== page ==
Sunday, 1 December 2013

Talking about Christmas Wine

With a host of Christmas wine offers on the shelves now is the time to be thinking about what you’ll be serving, to whom and when, over the festive period. 

And just as importantly, what you’ll be saying about it. 

Because let’s face it, anybody can plonk a couple of bottles of plonk into the middle of the table and say, 

‘Red or white?’

Wouldn’t you rather be saying,

‘They hailed this is the best vintage ever – the year after the best vintage ever …’ (2001 Claret)
The year after the best vintage ever?


‘Jancis Robinson regards this as the world’s greatest white grape. If it’s good enough for her …’? (Riesling)

Start with the ‘big meal’ wines, and I suggest that the moment you begin counting those big meals you will find you need more wine than you think. 

Christmas lunch or dinner – we all know about that. Maybe you’re hosting a Christmas Eve soirée, perhaps a post-Christmas Mass supper? Boxing Day – who are you seeing? Are people dropping in? Or are you dropping in, to some annual Bridget Jones style ghastly affair? 

Wouldn’t you like to arrive clutching a bottle of something that will so impress the host it will have to be hidden from the rest of the guests?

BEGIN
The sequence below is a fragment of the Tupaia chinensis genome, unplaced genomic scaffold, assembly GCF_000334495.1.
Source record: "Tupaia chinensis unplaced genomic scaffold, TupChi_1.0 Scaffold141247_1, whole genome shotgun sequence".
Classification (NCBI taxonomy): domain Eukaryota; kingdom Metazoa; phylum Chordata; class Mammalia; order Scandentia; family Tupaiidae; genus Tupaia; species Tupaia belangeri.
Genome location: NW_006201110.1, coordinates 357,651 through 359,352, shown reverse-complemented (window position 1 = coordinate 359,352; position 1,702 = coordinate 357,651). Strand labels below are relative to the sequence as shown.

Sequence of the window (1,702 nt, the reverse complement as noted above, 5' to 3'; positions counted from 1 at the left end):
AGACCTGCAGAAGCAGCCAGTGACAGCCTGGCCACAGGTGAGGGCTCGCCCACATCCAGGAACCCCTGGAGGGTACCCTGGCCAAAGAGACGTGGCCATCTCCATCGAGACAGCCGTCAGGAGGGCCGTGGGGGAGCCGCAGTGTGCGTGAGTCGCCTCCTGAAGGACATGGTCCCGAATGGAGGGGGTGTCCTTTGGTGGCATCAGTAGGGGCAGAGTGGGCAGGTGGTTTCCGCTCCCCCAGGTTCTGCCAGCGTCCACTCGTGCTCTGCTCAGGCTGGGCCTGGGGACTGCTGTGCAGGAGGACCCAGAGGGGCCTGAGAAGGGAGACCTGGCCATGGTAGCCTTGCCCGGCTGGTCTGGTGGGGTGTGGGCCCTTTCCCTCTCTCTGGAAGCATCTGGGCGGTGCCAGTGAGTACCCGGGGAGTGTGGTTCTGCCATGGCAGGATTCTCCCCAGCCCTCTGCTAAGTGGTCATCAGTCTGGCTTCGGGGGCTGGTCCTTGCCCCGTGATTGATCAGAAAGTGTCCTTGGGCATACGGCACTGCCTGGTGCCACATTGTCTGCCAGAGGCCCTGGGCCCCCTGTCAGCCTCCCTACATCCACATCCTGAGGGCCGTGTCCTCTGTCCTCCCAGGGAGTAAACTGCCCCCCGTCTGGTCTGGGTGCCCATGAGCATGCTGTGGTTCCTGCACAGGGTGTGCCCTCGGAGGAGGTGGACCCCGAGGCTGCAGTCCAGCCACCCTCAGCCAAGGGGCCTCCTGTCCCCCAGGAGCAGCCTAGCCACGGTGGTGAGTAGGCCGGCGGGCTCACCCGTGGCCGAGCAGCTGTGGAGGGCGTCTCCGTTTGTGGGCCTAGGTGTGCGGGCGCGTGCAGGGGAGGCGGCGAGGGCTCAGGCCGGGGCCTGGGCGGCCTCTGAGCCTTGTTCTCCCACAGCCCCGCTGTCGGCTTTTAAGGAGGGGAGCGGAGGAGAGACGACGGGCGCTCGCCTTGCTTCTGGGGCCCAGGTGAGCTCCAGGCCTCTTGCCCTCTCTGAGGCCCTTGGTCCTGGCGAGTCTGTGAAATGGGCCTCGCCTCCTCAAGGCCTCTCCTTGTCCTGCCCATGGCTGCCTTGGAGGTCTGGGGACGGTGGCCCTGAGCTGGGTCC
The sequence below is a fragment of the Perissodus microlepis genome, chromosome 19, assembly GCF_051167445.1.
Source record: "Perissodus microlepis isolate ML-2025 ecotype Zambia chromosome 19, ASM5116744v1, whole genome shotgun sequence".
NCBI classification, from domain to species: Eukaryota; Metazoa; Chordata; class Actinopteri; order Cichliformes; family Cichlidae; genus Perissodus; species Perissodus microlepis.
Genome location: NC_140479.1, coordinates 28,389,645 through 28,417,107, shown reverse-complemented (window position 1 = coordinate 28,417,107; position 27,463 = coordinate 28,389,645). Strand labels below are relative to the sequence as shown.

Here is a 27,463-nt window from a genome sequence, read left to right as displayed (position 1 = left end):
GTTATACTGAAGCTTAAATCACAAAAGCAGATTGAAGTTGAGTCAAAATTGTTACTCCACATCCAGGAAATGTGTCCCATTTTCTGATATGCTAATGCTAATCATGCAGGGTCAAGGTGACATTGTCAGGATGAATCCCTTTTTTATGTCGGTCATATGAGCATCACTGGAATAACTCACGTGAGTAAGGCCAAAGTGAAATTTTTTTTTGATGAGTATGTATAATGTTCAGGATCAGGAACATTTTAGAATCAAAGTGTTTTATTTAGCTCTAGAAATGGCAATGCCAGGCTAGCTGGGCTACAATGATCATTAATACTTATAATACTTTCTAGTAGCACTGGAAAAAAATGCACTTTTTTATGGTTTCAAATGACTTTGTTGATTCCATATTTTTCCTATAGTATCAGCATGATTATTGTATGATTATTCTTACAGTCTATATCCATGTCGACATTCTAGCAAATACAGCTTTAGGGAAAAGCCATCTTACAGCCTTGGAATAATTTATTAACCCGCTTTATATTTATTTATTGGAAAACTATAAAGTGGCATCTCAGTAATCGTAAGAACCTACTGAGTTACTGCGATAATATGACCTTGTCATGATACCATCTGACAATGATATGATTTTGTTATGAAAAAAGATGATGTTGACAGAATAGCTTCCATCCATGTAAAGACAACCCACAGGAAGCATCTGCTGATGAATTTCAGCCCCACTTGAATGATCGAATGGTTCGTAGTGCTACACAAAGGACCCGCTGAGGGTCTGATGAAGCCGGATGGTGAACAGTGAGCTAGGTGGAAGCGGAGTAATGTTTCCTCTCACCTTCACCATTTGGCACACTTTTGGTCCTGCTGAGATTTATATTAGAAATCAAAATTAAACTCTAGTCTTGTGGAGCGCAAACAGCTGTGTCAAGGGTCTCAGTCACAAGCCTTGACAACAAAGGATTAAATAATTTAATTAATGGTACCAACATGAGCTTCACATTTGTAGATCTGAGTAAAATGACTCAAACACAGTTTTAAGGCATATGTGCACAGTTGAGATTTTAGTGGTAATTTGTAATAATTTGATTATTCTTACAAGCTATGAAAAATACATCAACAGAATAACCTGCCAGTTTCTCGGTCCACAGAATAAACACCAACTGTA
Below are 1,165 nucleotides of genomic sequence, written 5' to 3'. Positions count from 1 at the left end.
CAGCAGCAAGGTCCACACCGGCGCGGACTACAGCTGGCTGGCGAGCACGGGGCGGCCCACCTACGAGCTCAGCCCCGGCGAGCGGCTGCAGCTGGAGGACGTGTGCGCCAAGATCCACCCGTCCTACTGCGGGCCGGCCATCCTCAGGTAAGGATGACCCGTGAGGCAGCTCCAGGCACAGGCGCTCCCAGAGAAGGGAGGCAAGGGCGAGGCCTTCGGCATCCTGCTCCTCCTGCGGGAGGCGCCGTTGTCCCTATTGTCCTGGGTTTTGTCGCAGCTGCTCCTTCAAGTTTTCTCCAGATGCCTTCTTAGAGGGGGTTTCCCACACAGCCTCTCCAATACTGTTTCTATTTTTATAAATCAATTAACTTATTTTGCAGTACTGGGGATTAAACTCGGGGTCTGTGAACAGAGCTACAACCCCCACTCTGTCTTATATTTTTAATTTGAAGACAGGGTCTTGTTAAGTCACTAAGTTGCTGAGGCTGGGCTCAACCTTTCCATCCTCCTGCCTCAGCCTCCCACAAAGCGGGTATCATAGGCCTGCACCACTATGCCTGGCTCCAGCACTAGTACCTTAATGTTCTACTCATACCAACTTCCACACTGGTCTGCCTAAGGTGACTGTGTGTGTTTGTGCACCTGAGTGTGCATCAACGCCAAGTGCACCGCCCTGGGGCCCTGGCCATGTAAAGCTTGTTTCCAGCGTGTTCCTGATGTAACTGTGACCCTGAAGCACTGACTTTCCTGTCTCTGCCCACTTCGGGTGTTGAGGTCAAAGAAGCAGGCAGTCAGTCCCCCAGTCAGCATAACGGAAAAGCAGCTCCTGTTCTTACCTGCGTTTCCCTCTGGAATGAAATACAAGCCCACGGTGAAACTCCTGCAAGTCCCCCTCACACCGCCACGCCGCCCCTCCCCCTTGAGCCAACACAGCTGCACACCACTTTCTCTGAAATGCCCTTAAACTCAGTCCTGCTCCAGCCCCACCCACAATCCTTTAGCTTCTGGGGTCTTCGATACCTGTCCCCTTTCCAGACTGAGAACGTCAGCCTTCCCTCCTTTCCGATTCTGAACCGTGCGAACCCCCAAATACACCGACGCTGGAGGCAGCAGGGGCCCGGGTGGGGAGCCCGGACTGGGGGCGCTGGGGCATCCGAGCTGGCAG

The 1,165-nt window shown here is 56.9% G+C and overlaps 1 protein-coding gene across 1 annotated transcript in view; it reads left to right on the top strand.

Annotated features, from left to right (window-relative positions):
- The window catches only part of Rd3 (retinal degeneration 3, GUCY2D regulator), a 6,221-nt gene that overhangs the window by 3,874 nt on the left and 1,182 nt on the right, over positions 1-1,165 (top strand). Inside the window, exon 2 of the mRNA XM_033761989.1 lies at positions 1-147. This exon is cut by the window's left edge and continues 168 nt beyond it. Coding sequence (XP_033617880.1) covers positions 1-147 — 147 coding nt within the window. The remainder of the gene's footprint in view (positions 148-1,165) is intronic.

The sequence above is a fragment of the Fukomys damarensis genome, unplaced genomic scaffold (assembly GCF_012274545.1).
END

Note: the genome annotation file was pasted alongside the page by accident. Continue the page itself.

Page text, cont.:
So here are some suggestions for wines to keep tongues wagging.

Fizz. Sparkling wine. Bubbly. Call it what you will, it’s very difficult to get away from Champagne, not least as the snobbery attached to it means everything else just isn’t. Isn’t Champagne that is. So here’s your choice. Buy a case or two of an unusual non-vintage Champagne, such as Lucas Carton, which was made for the eponymous Michelin-starred Parisien restaurant that has since closed and know that if you don’t get through it all, it will be even better next year. 

What to say: Non-vintage Champagne takes on many of the qualities of vintage Champagne over time. At half the price.

Alternatively, buy a big name great vintage Champagne, like Pol Roger or Laurent Perrier – 2002 was outstanding – and say,

“Of course, all the 1988, 1989 and 1990 is long gone, but the 2002 is just as endearing. And ready for drinking now.”

Red wine. As a minimum you need two kinds, or styles, of red wine, maybe three. Firstly, dinner wine.